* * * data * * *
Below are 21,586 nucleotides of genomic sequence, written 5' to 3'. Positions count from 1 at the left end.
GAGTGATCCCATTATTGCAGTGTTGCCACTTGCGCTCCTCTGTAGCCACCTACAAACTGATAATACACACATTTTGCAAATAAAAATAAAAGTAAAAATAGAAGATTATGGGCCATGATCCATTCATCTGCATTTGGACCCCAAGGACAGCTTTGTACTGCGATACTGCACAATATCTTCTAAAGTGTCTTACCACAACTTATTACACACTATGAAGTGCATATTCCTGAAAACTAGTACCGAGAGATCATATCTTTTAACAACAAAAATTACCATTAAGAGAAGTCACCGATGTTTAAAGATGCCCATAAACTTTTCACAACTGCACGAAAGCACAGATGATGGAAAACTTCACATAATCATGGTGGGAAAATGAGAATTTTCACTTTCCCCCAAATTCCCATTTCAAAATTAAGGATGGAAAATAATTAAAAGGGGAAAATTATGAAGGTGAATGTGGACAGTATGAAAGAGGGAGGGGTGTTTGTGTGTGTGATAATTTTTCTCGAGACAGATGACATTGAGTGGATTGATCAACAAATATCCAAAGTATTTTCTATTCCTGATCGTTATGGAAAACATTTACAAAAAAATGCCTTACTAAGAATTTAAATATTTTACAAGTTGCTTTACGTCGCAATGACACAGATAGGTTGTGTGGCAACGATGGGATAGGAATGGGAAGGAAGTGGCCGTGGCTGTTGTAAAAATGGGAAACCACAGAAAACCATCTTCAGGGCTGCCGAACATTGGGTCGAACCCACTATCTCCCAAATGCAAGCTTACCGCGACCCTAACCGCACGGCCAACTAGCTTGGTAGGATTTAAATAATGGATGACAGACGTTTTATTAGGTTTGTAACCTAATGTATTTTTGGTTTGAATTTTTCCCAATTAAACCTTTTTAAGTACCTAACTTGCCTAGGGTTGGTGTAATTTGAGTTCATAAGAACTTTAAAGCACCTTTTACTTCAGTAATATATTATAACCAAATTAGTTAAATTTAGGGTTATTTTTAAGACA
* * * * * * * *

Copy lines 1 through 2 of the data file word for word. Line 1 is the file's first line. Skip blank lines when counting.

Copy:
Below are 21,586 nucleotides of genomic sequence, written 5' to 3'. Positions count from 1 at the left end.
GAGTGATCCCATTATTGCAGTGTTGCCACTTGCGCTCCTCTGTAGCCACCTACAAACTGATAATACACACATTTTGCAAATAAAAATAAAAGTAAAAATAGAAGATTATGGGCCATGATCCATTCATCTGCATTTGGACCCCAAGGACAGCTTTGTACTGCGATACTGCACAATATCTTCTAAAGTGTCTTACCACAACTTATTACACACTATGAAGTGCATATTCCTGAAAACTAGTACCGAGAGATCATATCTTTTAACAACAAAAATTACCATTAAGAGAAGTCACCGATGTTTAAAGATGCCCATAAACTTTTCACAACTGCACGAAAGCACAGATGATGGAAAACTTCACATAATCATGGTGGGAAAATGAGAATTTTCACTTTCCCCCAAATTCCCATTTCAAAATTAAGGATGGAAAATAATTAAAAGGGGAAAATTATGAAGGTGAATGTGGACAGTATGAAAGAGGGAGGGGTGTTTGTGTGTGTGATAATTTTTCTCGAGACAGATGACATTGAGTGGATTGATCAACAAATATCCAAAGTATTTTCTATTCCTGATCGTTATGGAAAACATTTACAAAAAAATGCCTTACTAAGAATTTAAATATTTTACAAGTTGCTTTACGTCGCAATGACACAGATAGGTTGTGTGGCAACGATGGGATAGGAATGGGAAGGAAGTGGCCGTGGCTGTTGTAAAAATGGGAAACCACAGAAAACCATCTTCAGGGCTGCCGAACATTGGGTCGAACCCACTATCTCCCAAATGCAAGCTTACCGCGACCCTAACCGCACGGCCAACTAGCTTGGTAGGATTTAAATAATGGATGACAGACGTTTTATTAGGTTTGTAACCTAATGTATTTTTGGTTTGAATTTTTCCCAATTAAACCTTTTTAAGTACCTAACTTGCCTAGGGTTGGTGTAATTTGAGTTCATAAGAACTTTAAAGCACCTTTTACTTCAGTAATATATTATAACCAAATTAGTTAAATTTAGGGTTATTTTTAAGACA